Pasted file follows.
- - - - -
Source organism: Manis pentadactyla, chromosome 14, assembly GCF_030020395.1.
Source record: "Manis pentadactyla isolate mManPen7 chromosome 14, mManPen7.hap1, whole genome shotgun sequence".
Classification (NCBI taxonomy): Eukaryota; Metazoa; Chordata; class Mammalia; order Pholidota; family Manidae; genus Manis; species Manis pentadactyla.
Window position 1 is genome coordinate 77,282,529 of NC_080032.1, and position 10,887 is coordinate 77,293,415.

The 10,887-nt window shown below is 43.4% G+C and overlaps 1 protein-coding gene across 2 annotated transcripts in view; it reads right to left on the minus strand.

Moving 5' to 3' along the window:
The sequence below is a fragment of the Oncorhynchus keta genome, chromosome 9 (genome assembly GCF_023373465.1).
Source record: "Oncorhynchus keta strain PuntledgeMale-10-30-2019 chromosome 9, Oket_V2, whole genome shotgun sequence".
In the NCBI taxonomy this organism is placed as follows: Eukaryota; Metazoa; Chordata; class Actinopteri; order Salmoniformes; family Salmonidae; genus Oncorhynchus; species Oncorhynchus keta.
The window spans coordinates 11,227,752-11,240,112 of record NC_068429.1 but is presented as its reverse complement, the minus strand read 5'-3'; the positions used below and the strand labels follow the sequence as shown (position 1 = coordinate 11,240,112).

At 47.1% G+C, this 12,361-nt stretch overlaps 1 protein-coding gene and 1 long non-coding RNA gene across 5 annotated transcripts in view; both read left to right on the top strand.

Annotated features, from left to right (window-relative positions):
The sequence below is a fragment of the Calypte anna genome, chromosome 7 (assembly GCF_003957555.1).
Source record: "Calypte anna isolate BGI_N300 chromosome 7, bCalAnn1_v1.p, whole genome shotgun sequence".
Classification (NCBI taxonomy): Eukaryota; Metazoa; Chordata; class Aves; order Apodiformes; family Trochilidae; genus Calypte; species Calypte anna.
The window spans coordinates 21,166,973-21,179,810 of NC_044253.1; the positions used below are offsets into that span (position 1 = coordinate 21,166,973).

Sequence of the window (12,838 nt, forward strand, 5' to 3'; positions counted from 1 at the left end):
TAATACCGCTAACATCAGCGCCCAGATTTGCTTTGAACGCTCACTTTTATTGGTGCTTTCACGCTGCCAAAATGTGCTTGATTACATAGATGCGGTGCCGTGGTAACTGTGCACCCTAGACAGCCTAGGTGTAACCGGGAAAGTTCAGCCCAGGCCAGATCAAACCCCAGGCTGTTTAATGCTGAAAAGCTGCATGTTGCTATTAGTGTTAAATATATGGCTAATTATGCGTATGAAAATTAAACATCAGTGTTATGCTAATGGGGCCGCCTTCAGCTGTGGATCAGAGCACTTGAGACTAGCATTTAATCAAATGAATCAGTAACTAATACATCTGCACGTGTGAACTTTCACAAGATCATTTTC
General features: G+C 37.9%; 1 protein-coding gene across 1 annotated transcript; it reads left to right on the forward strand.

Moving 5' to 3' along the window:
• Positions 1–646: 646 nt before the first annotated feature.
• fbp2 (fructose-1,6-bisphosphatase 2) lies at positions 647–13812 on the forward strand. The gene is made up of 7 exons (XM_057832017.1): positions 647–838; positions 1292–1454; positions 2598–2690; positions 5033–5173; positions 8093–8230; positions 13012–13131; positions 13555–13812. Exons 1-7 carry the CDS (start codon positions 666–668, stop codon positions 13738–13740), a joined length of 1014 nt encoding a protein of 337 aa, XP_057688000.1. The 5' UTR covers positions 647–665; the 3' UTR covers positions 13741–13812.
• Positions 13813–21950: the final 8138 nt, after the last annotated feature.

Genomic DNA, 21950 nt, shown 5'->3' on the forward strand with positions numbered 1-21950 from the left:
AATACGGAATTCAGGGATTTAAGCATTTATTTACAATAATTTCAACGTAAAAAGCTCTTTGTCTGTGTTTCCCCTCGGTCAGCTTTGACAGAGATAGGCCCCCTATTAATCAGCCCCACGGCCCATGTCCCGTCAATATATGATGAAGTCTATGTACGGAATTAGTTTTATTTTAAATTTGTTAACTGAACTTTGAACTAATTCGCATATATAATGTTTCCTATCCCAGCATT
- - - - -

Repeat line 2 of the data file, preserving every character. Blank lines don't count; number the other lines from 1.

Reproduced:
Source record: "Manis pentadactyla isolate mManPen7 chromosome 14, mManPen7.hap1, whole genome shotgun sequence".